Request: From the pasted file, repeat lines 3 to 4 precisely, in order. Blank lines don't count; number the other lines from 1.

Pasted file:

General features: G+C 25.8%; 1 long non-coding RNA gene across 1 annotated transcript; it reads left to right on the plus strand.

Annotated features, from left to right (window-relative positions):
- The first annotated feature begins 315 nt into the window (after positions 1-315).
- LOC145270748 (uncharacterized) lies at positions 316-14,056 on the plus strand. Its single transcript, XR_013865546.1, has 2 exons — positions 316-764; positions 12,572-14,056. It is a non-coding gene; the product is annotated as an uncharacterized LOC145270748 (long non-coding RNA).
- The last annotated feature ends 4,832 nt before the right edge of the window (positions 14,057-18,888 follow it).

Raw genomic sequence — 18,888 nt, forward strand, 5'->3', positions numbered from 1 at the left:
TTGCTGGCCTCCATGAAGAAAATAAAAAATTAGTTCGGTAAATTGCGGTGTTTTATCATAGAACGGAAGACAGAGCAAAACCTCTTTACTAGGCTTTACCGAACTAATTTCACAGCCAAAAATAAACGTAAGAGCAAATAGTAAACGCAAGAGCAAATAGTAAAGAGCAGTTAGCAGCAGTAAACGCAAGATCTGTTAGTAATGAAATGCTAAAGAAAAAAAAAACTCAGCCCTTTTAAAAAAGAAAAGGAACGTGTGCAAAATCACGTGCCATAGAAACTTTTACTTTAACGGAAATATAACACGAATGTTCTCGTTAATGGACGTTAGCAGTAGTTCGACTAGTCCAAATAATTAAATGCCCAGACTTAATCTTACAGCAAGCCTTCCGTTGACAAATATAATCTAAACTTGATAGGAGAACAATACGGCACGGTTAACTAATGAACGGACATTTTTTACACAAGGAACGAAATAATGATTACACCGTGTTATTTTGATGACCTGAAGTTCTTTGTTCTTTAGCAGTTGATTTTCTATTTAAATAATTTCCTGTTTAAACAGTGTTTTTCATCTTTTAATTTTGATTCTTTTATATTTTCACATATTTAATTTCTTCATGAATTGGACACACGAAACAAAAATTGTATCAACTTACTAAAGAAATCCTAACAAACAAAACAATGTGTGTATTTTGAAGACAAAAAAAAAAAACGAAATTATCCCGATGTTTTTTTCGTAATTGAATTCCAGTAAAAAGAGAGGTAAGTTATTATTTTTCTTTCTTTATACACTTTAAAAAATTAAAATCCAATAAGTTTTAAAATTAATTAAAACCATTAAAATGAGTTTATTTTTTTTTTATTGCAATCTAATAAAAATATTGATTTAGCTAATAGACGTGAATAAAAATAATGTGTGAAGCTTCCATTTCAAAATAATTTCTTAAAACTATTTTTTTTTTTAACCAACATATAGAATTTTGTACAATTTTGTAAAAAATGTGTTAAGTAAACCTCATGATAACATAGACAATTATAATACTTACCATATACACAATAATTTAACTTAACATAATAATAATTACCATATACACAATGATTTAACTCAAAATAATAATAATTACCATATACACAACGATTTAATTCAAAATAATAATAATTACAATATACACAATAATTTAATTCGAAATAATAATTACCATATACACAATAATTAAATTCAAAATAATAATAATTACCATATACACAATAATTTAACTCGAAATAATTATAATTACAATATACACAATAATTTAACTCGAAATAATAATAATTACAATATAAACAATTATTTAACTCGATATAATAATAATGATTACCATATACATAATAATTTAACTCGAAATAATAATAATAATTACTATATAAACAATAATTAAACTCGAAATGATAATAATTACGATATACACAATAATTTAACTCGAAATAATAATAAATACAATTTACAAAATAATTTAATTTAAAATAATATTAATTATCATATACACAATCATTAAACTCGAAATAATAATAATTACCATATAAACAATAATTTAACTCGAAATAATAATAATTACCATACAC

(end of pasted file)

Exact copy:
- The first annotated feature begins 315 nt into the window (after positions 1-315).
- LOC145270748 (uncharacterized) lies at positions 316-14,056 on the plus strand. Its single transcript, XR_013865546.1, has 2 exons — positions 316-764; positions 12,572-14,056. It is a non-coding gene; the product is annotated as an uncharacterized LOC145270748 (long non-coding RNA).